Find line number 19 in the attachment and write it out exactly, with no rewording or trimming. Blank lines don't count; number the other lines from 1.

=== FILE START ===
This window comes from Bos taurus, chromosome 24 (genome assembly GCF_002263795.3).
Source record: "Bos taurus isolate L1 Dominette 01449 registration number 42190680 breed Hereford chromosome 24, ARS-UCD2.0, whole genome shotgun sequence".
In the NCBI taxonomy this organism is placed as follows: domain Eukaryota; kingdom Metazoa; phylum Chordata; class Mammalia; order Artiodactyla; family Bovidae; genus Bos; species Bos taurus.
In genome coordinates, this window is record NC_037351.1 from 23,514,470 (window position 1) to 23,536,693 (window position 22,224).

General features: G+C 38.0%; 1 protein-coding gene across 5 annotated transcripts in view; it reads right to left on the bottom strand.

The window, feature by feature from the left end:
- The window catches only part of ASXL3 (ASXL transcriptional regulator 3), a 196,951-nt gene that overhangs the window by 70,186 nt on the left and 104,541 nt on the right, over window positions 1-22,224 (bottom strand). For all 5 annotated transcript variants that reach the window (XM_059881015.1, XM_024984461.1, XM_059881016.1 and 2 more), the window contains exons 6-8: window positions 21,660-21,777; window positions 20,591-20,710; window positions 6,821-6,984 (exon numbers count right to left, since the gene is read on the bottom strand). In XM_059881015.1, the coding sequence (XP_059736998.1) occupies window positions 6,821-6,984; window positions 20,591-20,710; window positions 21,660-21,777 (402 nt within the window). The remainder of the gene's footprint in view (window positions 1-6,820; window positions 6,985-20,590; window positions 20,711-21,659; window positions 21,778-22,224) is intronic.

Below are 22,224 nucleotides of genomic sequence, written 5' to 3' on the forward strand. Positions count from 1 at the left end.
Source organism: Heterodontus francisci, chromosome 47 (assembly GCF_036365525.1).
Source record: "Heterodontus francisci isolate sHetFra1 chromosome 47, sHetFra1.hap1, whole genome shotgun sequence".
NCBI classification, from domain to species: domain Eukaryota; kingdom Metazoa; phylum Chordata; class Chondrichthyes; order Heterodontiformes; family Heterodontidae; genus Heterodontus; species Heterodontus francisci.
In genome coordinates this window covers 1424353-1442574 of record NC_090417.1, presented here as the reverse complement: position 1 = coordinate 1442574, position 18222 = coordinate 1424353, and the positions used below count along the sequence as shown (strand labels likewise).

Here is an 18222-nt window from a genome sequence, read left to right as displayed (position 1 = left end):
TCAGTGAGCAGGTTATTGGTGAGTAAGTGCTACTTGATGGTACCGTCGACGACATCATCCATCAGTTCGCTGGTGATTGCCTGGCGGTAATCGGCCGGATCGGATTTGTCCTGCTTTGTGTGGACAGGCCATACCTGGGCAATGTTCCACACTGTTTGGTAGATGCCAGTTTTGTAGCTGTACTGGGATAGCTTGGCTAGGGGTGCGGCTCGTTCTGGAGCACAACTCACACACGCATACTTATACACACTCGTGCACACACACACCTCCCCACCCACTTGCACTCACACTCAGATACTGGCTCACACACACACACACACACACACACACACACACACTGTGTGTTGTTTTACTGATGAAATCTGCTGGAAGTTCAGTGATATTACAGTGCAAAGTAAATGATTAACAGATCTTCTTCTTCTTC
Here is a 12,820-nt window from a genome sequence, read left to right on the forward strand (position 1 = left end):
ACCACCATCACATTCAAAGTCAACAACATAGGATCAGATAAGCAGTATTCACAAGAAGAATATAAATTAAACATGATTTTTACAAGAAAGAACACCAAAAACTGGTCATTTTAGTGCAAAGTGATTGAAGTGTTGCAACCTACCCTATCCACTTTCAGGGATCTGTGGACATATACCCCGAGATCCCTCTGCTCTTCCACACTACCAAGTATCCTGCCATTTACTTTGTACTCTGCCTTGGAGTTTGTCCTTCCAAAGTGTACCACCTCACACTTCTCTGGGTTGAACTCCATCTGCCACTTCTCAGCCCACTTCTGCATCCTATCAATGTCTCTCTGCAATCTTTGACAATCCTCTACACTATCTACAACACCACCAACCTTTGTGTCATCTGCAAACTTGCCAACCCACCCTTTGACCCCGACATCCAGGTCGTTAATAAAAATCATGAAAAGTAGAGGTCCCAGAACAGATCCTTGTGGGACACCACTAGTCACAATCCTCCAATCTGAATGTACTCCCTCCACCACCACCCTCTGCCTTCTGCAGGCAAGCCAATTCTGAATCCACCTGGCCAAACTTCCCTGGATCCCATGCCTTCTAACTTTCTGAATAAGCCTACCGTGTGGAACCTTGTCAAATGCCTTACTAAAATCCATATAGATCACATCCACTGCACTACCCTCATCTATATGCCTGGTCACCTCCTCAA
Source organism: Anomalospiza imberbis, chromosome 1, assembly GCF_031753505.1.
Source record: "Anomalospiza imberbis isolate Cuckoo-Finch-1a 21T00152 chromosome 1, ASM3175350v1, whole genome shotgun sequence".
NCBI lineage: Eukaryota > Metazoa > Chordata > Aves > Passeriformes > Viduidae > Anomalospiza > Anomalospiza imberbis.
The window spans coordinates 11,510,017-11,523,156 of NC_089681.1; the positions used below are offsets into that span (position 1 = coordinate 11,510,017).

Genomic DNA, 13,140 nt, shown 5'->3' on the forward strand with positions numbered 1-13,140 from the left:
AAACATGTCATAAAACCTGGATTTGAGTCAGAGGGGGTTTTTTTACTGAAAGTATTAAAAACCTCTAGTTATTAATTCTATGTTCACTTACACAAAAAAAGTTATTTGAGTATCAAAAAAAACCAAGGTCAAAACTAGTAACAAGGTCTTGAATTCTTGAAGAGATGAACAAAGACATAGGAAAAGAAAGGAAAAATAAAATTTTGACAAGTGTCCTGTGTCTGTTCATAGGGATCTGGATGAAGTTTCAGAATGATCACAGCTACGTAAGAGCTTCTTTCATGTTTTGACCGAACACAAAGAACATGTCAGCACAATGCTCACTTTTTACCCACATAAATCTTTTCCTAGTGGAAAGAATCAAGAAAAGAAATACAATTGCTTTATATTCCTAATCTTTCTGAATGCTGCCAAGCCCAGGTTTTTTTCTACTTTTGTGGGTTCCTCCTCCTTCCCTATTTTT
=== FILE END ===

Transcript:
NCBI lineage: Eukaryota > Metazoa > Chordata > Aves > Passeriformes > Viduidae > Anomalospiza > Anomalospiza imberbis.